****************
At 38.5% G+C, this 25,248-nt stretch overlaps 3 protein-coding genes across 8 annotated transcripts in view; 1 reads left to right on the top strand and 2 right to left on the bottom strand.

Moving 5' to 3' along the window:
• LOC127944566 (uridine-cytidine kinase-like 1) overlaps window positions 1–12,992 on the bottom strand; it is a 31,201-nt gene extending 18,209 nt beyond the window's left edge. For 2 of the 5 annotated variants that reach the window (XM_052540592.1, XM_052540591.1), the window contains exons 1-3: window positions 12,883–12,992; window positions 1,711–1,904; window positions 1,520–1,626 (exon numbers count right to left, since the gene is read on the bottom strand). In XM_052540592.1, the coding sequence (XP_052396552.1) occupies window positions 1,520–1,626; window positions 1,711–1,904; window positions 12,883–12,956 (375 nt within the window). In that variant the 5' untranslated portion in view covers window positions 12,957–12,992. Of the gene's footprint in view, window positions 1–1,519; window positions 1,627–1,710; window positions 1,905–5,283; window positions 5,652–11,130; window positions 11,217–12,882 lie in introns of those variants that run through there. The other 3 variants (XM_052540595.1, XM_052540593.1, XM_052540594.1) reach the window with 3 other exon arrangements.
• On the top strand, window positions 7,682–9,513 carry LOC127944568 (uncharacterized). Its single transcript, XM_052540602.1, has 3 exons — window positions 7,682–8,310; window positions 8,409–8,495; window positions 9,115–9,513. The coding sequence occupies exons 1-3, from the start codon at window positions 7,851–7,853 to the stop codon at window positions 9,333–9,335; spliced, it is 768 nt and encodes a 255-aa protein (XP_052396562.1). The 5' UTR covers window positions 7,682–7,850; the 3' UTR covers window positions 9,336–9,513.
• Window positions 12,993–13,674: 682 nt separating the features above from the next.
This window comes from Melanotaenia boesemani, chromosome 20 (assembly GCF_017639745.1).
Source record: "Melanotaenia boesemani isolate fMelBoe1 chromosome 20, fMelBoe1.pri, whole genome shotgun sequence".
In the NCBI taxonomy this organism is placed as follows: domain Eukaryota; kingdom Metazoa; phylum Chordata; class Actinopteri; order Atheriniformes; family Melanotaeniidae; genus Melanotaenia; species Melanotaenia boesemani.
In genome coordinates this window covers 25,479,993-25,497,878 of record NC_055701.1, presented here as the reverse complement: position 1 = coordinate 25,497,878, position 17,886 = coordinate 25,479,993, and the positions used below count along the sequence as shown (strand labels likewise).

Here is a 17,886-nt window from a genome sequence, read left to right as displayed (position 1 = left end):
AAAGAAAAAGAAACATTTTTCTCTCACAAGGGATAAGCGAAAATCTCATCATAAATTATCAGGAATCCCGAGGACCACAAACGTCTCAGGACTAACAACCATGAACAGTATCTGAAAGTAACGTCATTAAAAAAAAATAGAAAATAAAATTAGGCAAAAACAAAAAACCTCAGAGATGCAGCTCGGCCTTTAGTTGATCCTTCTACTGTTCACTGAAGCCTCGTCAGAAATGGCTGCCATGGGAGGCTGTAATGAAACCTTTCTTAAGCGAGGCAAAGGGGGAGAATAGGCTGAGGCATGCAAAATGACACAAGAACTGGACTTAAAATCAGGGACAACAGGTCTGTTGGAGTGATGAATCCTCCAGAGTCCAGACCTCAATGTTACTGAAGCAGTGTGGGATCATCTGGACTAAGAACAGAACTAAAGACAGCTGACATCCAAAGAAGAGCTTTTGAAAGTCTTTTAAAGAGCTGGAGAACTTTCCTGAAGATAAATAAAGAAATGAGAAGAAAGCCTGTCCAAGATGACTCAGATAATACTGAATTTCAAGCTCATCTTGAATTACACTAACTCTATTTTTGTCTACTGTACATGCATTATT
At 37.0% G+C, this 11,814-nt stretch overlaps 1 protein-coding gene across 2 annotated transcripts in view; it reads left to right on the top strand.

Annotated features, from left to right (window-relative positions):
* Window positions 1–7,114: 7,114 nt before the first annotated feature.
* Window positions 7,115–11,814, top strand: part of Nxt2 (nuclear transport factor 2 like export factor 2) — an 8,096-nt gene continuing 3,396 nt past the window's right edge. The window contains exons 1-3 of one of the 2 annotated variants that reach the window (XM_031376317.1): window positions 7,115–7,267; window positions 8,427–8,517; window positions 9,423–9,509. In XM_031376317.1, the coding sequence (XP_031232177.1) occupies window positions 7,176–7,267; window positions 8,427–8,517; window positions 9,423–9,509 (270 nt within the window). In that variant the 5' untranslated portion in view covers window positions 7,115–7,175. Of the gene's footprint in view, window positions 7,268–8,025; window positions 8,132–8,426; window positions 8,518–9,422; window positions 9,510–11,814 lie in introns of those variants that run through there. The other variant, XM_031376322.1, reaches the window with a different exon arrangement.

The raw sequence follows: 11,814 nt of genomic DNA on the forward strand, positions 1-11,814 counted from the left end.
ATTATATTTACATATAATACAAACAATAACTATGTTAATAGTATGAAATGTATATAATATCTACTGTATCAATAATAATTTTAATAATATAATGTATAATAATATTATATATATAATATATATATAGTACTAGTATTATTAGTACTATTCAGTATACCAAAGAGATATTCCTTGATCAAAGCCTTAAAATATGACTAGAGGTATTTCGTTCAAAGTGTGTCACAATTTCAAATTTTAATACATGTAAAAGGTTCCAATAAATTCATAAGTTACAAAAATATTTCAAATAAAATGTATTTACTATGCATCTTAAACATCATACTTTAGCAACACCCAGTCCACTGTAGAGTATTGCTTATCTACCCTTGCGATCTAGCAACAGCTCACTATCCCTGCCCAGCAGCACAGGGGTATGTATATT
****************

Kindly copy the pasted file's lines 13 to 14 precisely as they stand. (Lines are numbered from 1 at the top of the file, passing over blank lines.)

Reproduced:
Annotated features, from left to right (window-relative positions):
* Window positions 1–7,114: 7,114 nt before the first annotated feature.